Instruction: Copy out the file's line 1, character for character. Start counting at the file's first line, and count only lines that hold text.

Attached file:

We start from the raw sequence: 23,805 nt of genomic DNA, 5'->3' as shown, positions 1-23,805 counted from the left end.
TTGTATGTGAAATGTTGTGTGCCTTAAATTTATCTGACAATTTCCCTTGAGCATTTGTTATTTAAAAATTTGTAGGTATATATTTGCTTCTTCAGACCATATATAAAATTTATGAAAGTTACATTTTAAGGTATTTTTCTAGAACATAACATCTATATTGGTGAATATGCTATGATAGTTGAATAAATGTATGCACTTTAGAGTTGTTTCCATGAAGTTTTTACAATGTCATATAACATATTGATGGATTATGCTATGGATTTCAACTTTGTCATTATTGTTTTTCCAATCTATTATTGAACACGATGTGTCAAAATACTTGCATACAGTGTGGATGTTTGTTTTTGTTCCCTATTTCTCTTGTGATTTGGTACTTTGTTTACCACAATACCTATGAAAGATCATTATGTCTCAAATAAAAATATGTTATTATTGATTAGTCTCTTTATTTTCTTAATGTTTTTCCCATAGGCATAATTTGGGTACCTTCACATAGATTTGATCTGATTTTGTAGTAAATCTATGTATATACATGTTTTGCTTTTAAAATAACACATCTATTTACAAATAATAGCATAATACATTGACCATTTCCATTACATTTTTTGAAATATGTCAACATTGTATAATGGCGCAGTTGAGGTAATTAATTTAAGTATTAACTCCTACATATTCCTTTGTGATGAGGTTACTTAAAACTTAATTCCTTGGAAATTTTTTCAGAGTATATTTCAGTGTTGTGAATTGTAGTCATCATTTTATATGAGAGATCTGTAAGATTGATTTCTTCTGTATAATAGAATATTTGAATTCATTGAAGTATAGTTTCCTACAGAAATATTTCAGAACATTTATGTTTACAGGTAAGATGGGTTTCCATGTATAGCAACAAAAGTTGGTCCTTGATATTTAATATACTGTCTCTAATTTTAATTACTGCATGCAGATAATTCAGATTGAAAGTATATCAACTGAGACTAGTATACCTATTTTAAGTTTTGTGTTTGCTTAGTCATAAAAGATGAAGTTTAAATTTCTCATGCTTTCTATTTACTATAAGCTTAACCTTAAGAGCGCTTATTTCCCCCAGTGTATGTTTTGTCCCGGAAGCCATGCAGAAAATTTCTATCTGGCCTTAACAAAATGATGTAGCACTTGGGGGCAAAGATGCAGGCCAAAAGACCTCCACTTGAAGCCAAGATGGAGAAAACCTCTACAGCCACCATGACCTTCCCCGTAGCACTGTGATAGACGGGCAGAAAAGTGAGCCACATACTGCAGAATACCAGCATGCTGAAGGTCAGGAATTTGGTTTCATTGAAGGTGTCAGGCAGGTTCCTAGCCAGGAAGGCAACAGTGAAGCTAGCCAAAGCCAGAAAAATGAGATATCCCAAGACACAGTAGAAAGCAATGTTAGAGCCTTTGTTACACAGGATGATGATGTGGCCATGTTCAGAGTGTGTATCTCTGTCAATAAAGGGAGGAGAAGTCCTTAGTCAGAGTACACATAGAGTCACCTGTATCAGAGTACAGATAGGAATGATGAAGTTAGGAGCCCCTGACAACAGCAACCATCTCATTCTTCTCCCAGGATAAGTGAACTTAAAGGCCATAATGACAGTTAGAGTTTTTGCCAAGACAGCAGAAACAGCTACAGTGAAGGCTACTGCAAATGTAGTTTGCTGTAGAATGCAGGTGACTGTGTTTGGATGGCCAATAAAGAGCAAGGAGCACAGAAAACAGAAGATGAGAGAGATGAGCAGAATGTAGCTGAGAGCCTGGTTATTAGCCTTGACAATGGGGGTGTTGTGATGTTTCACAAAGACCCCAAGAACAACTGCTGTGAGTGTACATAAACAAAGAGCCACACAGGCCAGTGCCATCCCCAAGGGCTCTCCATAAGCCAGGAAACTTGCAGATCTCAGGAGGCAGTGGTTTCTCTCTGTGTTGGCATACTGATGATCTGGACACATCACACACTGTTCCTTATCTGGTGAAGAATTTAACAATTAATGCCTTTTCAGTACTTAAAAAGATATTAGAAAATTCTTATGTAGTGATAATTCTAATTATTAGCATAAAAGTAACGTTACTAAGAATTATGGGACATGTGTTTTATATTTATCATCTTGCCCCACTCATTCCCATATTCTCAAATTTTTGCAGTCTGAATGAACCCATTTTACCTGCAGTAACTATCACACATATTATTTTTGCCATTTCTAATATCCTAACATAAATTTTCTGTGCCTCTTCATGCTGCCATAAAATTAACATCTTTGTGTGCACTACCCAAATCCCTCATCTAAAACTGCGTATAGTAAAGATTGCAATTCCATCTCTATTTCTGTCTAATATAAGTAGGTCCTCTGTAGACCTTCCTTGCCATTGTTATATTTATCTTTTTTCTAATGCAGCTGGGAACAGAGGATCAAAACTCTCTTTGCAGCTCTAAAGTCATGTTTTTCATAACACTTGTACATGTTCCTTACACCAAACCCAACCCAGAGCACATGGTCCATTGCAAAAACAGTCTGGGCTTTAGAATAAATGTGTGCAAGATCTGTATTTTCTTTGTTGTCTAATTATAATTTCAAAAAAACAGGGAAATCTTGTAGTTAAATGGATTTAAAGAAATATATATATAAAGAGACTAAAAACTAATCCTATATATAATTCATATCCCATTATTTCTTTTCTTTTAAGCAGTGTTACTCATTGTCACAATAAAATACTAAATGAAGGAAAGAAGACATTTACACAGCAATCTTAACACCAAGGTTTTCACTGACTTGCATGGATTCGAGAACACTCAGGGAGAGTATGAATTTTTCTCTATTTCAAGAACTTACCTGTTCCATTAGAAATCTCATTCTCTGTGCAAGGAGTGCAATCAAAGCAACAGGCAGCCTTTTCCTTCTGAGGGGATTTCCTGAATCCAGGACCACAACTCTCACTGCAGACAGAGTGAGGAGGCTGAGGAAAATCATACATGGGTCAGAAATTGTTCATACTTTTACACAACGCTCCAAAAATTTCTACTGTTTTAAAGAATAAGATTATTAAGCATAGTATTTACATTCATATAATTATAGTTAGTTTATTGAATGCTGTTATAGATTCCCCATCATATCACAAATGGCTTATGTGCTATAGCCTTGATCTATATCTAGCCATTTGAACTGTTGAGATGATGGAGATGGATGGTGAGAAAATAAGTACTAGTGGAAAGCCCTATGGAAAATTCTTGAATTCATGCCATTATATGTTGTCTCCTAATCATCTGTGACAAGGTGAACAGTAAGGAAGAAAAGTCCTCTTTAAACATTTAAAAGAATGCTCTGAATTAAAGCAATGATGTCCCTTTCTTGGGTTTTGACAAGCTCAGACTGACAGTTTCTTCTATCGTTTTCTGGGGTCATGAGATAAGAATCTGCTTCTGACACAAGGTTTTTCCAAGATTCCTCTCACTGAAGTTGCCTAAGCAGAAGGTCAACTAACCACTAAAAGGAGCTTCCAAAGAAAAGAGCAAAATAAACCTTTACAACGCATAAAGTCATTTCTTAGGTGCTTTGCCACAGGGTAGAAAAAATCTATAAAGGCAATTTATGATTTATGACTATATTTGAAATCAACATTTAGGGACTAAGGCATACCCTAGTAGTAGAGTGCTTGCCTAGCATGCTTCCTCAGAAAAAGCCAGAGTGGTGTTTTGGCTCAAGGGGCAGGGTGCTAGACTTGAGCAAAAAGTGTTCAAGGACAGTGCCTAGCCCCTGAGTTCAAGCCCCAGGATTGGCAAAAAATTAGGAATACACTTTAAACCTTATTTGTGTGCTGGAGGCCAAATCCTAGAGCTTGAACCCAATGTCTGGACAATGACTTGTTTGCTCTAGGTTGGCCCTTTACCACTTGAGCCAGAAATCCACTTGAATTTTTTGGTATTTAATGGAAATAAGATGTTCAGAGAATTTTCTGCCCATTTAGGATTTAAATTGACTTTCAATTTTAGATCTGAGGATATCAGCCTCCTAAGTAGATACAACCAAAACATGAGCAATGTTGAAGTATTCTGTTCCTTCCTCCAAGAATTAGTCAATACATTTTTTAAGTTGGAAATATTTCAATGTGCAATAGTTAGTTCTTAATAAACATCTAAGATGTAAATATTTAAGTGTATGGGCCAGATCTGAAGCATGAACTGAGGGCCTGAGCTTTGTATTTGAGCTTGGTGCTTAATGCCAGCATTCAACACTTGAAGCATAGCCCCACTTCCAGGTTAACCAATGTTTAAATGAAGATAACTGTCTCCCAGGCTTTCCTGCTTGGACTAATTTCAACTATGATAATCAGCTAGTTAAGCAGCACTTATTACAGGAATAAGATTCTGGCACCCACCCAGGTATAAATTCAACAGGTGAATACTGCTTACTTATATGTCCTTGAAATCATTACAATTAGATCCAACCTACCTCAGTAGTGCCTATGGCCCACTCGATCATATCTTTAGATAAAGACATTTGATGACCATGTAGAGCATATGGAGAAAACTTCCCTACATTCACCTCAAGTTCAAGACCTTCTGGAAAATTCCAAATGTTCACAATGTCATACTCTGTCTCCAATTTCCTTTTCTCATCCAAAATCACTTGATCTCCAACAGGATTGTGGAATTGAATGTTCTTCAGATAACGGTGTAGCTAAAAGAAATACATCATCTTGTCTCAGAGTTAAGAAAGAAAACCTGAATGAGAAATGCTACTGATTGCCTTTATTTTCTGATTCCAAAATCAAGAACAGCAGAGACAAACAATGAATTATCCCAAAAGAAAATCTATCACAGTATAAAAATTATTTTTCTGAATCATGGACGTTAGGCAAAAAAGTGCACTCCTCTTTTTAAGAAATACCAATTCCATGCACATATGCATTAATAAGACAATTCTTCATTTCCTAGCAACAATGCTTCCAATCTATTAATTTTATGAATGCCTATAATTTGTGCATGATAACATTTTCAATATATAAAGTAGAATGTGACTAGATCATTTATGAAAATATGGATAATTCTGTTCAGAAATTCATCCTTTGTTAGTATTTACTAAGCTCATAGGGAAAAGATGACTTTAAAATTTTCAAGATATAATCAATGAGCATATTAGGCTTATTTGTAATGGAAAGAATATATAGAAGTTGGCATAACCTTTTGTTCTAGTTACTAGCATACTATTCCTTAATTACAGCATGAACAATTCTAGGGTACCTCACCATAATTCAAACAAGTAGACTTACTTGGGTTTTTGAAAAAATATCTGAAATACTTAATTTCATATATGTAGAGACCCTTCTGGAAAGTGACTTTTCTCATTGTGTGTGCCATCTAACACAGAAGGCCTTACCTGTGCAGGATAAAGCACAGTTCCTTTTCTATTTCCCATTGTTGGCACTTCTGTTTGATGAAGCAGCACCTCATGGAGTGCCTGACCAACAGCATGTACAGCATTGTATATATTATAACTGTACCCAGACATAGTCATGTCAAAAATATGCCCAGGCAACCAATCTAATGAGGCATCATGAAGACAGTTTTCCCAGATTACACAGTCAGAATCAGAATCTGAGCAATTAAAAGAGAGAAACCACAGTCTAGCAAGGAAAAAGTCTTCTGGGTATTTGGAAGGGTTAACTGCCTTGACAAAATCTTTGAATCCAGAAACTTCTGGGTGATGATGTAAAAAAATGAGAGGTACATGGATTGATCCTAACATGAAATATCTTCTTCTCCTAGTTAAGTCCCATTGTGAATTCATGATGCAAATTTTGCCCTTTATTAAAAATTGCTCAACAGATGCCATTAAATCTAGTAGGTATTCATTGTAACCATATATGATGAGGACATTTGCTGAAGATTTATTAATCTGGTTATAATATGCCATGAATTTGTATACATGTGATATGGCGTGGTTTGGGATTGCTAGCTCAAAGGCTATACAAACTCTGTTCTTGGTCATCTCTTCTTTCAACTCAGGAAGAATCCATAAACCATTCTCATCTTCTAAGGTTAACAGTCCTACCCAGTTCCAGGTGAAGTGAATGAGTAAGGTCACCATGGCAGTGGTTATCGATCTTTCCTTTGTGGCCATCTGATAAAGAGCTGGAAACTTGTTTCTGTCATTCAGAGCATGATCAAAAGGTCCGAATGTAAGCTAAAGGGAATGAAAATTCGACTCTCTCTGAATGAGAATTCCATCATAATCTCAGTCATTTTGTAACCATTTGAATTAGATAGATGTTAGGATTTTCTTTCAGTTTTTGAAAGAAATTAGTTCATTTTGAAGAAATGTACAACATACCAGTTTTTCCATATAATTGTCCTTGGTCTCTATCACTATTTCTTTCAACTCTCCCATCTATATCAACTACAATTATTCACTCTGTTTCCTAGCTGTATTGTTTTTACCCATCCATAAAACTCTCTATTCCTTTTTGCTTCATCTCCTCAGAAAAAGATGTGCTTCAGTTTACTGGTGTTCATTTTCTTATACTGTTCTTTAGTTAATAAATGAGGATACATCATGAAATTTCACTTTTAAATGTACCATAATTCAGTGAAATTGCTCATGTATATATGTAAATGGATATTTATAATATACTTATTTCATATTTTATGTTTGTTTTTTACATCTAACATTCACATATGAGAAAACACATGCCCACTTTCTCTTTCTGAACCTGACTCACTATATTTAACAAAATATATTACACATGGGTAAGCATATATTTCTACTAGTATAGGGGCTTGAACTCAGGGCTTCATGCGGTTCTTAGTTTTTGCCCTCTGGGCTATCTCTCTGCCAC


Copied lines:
We start from the raw sequence: 23,805 nt of genomic DNA, 5'->3' as shown, positions 1-23,805 counted from the left end.